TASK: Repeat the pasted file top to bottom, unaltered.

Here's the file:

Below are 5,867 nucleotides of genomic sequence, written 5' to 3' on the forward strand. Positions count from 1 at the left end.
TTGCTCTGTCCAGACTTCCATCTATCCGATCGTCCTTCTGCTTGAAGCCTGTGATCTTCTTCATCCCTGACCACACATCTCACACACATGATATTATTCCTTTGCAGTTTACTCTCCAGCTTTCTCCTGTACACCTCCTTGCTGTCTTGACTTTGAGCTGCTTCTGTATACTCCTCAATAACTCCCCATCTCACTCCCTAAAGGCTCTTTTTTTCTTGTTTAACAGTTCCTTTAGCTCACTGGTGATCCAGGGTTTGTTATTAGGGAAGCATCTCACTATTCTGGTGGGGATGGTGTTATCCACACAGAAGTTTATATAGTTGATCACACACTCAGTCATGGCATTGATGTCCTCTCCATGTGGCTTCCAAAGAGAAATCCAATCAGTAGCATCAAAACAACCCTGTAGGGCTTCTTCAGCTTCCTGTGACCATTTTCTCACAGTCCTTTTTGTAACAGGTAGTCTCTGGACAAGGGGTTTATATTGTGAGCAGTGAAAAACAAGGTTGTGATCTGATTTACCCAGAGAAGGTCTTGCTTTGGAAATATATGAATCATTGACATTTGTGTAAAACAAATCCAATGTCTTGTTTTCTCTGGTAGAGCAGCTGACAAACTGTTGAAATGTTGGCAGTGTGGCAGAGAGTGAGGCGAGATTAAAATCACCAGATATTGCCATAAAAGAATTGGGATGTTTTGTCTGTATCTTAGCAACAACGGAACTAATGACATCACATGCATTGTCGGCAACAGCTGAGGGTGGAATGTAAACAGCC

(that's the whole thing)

Below are 5,867 nucleotides of genomic sequence, written 5' to 3' on the forward strand. Positions count from 1 at the left end.
TTGCTCTGTCCAGACTTCCATCTATCCGATCGTCCTTCTGCTTGAAGCCTGTGATCTTCTTCATCCCTGACCACACATCTCACACACATGATATTATTCCTTTGCAGTTTACTCTCCAGCTTTCTCCTGTACACCTCCTTGCTGTCTTGACTTTGAGCTGCTTCTGTATACTCCTCAATAACTCCCCATCTCACTCCCTAAAGGCTCTTTTTTTCTTGTTTAACAGTTCCTTTAGCTCACTGGTGATCCAGGGTTTGTTATTAGGGAAGCATCTCACTATTCTGGTGGGGATGGTGTTATCCACACAGAAGTTTATATAGTTGATCACACACTCAGTCATGGCATTGATGTCCTCTCCATGTGGCTTCCAAAGAGAAATCCAATCAGTAGCATCAAAACAACCCTGTAGGGCTTCTTCAGCTTCCTGTGACCATTTTCTCACAGTCCTTTTTGTAACAGGTAGTCTCTGGACAAGGGGTTTATATTGTGAGCAGTGAAAAACAAGGTTGTGATCTGATTTACCCAGAGAAGGTCTTGCTTTGGAAATATATGAATCATTGACATTTGTGTAAAACAAATCCAATGTCTTGTTTTCTCTGGTAGAGCAGCTGACAAACTGTTGAAATGTTGGCAGTGTGGCAGAGAGTGAGGCGAGATTAAAATCACCAGATATTGCCATAAAAGAATTGGGATGTTTTGTCTGTATCTTAGCAACAACGGAACTAATGACATCACATGCATTGTCGGCAACAGCTGAGGGTGGAATGTAAACAGCC